Top 4 Pros and Cons of Snorkeling You Need to Know

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Expert: Cameron – I have been snorkeling for over two decades and have a certification with the Professional Association of Diving Instructors. During this time, I have come across amazing advantages and disadvantages of this wonderous hobby throughout many bodies of water around the world.


For a more accurate idea of what snorkeling is, snorkeling is a type of recreational diving that involves the use of a snorkel, a short tube with a mouthpiece, to breathe while the face is submerged in water.

Snorkeling allows the participant to view underwater wildlife and scenery while avoiding the risks and complexities associated with scuba diving.

Snorkeling is a great way to explore the underwater world and view the fascinating marine life.

However, there are some potential risks and drawbacks associated with snorkeling that should be taken into consideration before diving in.

For our complete guide to snorkeling for beginners, click here.

Pros of Snorkeling

Snorkeling can be a life altering experience for some people.

Being able to see a marine environment firsthand can change the way many people see the world they live in and the impact they have and can have on it.

Below we will go through and break down some benefits you will come across when enjoying the wonderous activity or hobby of snorkeling.

Snorkeling Man Sitting

1: Low Cost

One great plus to snorkeling is that it is a relatively inexpensive activity.

Even if you decide to not fully purchase a snorkel set, which can be very cheap, most places that include this activity will either have gear for you to use to rent or even for free depending on the outing you joined.

When snorkeling with wale sharks in the Philippines, they offered free masks to use and fins for rent that all added up to around $15 US when it was all said and done.

When compared to diving excursions along my travels, snorkeling was offered at every spot at fractions of the price.

Even if you are with a group that is heading to a diving excursion, you are easily able to tag along and go snorkeling instead while saving money.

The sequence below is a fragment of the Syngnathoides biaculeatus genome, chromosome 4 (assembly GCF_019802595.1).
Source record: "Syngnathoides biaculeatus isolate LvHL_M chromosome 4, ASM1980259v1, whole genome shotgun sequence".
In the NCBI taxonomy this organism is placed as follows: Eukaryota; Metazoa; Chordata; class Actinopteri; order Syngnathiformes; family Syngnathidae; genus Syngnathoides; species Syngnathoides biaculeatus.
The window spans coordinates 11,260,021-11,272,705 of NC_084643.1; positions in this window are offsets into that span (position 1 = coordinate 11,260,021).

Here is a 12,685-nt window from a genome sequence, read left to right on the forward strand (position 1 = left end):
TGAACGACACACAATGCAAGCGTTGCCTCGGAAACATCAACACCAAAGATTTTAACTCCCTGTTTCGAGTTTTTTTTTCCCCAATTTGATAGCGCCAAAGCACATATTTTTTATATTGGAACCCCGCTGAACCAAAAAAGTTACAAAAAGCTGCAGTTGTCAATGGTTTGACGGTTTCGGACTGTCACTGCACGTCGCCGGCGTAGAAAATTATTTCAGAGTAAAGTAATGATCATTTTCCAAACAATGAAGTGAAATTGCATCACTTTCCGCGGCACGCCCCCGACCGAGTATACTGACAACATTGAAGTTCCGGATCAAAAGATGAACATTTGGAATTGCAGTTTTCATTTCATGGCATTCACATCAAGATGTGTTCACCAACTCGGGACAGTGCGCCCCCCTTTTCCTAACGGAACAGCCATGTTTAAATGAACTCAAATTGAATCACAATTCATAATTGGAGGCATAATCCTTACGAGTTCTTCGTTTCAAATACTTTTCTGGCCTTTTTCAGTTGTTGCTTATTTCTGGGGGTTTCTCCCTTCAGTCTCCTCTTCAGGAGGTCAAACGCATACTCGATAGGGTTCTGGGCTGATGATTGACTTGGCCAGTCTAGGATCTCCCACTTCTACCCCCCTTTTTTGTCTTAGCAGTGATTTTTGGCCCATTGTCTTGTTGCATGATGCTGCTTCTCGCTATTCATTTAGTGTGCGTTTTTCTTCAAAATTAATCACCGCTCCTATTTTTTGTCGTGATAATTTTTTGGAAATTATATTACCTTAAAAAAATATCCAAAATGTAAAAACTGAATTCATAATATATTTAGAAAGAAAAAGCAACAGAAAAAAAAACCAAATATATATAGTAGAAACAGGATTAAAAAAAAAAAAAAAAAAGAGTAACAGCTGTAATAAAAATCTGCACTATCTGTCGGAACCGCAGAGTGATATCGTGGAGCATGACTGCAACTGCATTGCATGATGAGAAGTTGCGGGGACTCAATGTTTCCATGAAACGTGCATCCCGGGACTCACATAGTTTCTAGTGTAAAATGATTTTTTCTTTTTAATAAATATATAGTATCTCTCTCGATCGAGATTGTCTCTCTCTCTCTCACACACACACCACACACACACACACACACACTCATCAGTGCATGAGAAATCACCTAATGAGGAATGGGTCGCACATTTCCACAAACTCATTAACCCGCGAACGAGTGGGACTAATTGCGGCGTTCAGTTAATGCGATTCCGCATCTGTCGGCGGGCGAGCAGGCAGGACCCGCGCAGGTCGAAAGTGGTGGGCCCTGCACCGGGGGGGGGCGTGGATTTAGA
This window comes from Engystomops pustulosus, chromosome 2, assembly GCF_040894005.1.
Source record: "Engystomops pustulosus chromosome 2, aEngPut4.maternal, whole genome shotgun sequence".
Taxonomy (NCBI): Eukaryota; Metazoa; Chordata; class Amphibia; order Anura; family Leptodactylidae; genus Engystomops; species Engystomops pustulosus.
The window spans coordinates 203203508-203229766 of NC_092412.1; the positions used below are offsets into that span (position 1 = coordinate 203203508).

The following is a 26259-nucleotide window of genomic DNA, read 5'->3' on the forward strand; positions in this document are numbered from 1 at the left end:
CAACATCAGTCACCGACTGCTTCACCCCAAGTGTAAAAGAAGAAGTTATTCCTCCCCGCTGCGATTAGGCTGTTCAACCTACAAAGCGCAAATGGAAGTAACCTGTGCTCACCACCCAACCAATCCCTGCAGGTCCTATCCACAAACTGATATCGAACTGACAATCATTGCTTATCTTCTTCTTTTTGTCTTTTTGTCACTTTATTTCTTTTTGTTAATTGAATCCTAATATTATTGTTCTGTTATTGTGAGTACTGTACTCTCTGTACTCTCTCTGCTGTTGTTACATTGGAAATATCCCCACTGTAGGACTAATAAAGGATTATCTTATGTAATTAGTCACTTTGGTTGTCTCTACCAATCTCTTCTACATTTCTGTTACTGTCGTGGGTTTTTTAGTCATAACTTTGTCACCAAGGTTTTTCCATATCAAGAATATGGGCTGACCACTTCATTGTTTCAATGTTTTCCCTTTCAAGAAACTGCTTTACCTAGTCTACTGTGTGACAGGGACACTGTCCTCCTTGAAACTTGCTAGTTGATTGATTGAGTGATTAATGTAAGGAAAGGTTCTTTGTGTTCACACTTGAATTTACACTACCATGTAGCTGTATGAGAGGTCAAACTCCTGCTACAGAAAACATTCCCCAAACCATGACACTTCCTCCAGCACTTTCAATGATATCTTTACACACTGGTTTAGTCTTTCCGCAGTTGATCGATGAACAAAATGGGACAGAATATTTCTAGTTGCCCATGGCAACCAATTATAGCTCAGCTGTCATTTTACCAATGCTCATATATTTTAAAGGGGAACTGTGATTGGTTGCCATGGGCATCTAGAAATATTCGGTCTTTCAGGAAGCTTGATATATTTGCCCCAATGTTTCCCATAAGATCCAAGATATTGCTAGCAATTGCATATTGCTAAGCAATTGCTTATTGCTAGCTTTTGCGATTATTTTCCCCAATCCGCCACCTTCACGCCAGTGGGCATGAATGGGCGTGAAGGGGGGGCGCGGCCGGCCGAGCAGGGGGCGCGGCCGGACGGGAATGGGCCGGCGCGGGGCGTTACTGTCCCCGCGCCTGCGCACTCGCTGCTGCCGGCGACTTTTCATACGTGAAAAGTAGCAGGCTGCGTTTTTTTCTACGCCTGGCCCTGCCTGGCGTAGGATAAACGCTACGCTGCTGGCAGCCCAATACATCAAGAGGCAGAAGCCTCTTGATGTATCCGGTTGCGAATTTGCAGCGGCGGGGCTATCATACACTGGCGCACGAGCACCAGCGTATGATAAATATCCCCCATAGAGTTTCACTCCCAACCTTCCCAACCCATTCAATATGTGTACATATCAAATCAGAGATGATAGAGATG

What to Wear When Snorkeling.

2: Easy to Learn

Snorkeling is relatively easy to learn, as there is no complex equipment or special skills required.

The basics of snorkeling can often be learned in a matter of minutes and does not require any special training or certification.

Unlike scuba diving, snorkeling does not require any special skills or abilities to do successfully.

If you decide to go snorkeling impromptu, everywhere I have been that is offering touring’s has had someone to assist or help learn to use the gear you have and to get comfortable in the water.

While snorkeling in the Philippines, we had friends on the boat that were not planning on getting in the water at all but were convinced and shown how to use their equipment and safety gear while the tour guides assisted them the entire time.

And no, they did not know how to swim, but still got to have an unforgettable experience.

Do you need to know how to swim to snorkel? Find out here!

3: Wide Variety of Marine Life to See

Sea Turtle Philippines

Snorkeling offers the opportunity to view a wide variety of fish and other marine life up close and personal.

Snorkelers can often view a wide variety of fish including tropical fish, reef fish, and large game fish.

Coral reefs are often home to a wide variety of colorful and interesting coral species.

I have gotten many opportunities to view such an enormous range of marine life while traveling to the point that my viewpoint on the world has completely changed.

From being in completely clear and clean spots with fish, sea turtles, and whale sharks to spots that needed a cleanup I have enjoyed nearly every encounter I have had with marine life.

These experiences have even gotten me started from using a shell bag to collect empty shells to using my bag to clean up fishing line, old aluminum cans, and other trash I have found in the waters.

While in Guam picking up an old rusty can out of the water, I found a baby octopus that I was able to view up close and send on back in a slightly cleaner home.

4: Great Exercise

Snorkeling with Sardines

Snorkeling is a great way to get some exercise in the water.

According to coolconversion.com, you can expect to burn around 250 – 300 calories per hour while snorkeling.

Snorkeling can provide a great cardiovascular workout, as it requires the use of both the arms and legs.

Snorkeling can also help to build strength, as the muscles in the arms and legs are used to propel the snorkeler forward and maneuvering around marine life.

Snorkeling can also be a great way to relieve stress, as it provides the opportunity to get away from the hustle and bustle of everyday life and simply enjoy the beauty of the underwater world.

According to ‘Stress Management on the Go: Techniques for Well Being,’ Scuba diving and snorkeling are excellent stress management coping techniques that you can enjoy within your water adventure.

Cons of Snorkeling

As mentioned previously, there are some drawbacks that should be considered when snorkeling.